The Birman is similar to the Siamese of Thailand, but he has a stockier body, white feet, and a long, silken coat that comes in all pointed colors, including chocolate and lilac. He’s considered a medium- to large-sized cat, weighing between seven and 12 pounds.
The Birman is a calm, affectionate feline who enjoys spending time with his family — especially if you lavish lots of attention on this former temple idol. Birmans get along well with children and other pets. If you talk to him, your Birman will respond in a soft, pretty voice, but he’s not as vocal as the Thai Siamese. Although Birmans are less active than some breeds, they have a serious playful side. It’s not unusual for them to fetch or chase a ball — when they’re not curled up in your lap.
The silky coat of the Birman doesn’t shed much; twice-weekly combing keeps it beautiful. Other grooming requirements: regular nail trimming, ear cleaning, and tooth brushing. Since the Birman can develop periodontal disease, it’s important to also schedule veterinary cleanings.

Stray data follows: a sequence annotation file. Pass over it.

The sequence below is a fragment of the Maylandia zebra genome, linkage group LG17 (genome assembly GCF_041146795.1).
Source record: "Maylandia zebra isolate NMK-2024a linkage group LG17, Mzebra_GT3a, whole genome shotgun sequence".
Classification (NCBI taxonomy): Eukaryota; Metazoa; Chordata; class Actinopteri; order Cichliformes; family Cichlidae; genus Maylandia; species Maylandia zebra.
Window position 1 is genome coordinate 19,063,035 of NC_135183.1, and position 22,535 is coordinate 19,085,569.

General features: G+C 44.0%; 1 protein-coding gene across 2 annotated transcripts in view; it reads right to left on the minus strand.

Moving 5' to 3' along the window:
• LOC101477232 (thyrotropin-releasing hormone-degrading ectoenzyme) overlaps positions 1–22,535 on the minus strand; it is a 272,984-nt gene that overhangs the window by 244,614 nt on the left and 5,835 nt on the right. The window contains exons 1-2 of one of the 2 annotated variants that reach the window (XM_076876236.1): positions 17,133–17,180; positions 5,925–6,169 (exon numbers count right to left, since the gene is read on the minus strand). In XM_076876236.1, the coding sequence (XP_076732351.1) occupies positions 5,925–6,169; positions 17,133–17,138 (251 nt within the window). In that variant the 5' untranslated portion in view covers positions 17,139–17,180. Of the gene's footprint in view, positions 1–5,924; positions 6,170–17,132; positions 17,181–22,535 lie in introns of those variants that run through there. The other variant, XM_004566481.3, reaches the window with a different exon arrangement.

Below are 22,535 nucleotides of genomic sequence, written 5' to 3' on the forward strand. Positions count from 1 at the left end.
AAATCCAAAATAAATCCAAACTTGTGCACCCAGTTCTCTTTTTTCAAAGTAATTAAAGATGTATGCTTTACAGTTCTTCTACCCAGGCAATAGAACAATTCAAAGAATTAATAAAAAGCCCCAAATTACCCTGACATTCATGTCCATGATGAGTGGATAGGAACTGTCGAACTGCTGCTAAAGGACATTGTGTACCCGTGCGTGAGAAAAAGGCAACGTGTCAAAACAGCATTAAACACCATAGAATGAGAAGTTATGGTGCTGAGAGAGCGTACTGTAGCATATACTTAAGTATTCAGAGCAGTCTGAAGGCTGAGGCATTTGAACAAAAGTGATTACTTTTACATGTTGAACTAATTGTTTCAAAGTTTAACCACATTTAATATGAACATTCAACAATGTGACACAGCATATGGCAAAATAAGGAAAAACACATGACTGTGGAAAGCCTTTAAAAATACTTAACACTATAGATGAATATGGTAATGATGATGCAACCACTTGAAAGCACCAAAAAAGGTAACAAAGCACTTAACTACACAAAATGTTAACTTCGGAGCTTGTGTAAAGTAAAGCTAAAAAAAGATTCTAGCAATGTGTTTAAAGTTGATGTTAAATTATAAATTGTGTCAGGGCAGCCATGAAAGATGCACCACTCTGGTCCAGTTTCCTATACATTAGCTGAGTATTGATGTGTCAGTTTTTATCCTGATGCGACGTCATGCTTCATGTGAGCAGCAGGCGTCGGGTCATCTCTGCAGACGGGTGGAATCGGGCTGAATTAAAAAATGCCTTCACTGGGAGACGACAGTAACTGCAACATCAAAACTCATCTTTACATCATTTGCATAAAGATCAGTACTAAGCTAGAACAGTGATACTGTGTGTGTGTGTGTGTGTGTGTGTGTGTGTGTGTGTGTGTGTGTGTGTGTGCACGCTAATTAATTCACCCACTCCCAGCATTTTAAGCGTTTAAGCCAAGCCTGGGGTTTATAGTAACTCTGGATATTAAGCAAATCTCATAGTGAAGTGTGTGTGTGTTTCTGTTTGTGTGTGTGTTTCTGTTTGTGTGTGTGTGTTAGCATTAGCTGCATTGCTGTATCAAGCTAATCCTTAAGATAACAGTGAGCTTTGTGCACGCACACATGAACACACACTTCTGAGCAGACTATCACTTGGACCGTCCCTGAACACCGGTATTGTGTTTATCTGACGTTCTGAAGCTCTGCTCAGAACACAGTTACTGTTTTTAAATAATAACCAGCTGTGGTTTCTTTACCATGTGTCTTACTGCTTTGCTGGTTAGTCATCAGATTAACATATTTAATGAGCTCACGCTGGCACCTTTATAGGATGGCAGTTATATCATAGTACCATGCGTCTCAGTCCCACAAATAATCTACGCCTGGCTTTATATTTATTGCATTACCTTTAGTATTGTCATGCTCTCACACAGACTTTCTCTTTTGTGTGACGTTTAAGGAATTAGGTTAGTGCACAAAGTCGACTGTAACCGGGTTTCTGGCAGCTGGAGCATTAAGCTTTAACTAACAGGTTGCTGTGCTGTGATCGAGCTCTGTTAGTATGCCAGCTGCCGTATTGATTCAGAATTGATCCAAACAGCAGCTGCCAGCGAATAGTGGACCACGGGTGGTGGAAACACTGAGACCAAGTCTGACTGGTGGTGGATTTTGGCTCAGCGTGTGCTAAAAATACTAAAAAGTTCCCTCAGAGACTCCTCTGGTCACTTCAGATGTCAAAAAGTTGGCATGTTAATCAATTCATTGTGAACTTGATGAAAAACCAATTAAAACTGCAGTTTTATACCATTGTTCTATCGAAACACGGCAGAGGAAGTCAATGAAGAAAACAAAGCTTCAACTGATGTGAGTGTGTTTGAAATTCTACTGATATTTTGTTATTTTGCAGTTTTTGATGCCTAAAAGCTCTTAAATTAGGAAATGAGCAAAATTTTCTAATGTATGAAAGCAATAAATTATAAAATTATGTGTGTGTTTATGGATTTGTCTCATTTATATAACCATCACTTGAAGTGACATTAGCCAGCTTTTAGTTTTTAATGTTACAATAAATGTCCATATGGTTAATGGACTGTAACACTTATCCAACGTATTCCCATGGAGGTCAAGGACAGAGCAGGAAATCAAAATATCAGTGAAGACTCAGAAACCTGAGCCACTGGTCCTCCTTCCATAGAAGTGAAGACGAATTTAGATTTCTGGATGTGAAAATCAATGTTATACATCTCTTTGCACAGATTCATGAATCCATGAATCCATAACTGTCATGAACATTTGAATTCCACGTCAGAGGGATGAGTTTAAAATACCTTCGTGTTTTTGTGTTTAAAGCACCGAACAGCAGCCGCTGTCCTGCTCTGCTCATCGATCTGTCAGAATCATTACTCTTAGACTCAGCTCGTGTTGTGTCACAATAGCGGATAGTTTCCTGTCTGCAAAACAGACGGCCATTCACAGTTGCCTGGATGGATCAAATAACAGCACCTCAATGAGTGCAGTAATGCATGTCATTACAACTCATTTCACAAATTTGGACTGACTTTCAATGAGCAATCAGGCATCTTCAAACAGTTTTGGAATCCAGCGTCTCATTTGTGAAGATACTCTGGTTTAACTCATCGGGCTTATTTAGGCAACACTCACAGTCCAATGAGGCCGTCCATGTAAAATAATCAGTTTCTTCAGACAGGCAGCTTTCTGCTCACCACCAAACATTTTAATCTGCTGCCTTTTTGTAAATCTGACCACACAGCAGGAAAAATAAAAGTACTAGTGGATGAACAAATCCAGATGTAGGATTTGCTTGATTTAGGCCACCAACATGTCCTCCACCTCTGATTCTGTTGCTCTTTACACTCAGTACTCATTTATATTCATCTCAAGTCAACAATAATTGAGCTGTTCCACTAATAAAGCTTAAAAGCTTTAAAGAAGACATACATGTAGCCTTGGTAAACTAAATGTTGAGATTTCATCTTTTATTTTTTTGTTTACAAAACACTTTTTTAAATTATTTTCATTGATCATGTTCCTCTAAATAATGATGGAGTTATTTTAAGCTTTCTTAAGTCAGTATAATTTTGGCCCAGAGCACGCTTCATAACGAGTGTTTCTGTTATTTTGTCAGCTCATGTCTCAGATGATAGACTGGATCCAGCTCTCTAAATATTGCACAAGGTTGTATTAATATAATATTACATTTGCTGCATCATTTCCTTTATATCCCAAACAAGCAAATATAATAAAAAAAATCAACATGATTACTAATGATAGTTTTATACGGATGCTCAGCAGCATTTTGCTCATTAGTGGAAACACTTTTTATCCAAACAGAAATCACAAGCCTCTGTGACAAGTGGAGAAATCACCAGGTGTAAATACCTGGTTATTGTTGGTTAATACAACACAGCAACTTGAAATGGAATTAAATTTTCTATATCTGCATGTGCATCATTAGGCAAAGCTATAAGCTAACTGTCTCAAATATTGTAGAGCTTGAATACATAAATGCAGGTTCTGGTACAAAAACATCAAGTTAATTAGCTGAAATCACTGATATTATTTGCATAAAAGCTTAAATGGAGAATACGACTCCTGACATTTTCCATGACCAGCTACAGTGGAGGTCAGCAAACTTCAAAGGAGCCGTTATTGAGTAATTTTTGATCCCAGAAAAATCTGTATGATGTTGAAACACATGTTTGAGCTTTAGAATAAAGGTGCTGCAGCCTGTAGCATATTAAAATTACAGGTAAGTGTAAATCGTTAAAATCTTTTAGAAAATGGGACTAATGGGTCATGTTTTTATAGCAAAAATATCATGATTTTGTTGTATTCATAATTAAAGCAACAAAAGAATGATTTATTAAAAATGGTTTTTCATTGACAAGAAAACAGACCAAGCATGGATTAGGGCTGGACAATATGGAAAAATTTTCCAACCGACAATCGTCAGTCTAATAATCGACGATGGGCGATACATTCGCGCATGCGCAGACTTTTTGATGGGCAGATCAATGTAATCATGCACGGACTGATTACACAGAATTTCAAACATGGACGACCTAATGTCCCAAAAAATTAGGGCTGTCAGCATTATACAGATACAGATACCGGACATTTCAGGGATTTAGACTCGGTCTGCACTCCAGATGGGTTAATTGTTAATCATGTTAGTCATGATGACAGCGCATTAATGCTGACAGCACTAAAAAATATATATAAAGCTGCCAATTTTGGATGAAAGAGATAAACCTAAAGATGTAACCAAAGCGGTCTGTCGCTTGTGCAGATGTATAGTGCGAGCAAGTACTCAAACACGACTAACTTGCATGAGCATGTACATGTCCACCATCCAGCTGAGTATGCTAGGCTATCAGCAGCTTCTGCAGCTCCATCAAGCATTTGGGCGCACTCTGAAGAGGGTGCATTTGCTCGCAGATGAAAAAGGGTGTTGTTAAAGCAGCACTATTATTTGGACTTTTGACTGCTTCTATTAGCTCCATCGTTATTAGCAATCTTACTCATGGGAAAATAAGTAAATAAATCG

Other Quick Facts
The breed was first imported to the United States in the 1960s.
Birmans should have four white feet, with a pattern described as “gloves and laces.”
The Birman has a distinctive roman nose.
These are intelligent cats who thrive on interactive play, such as puzzle toys.
Birmans consistently make the top-ten lists in the U.S.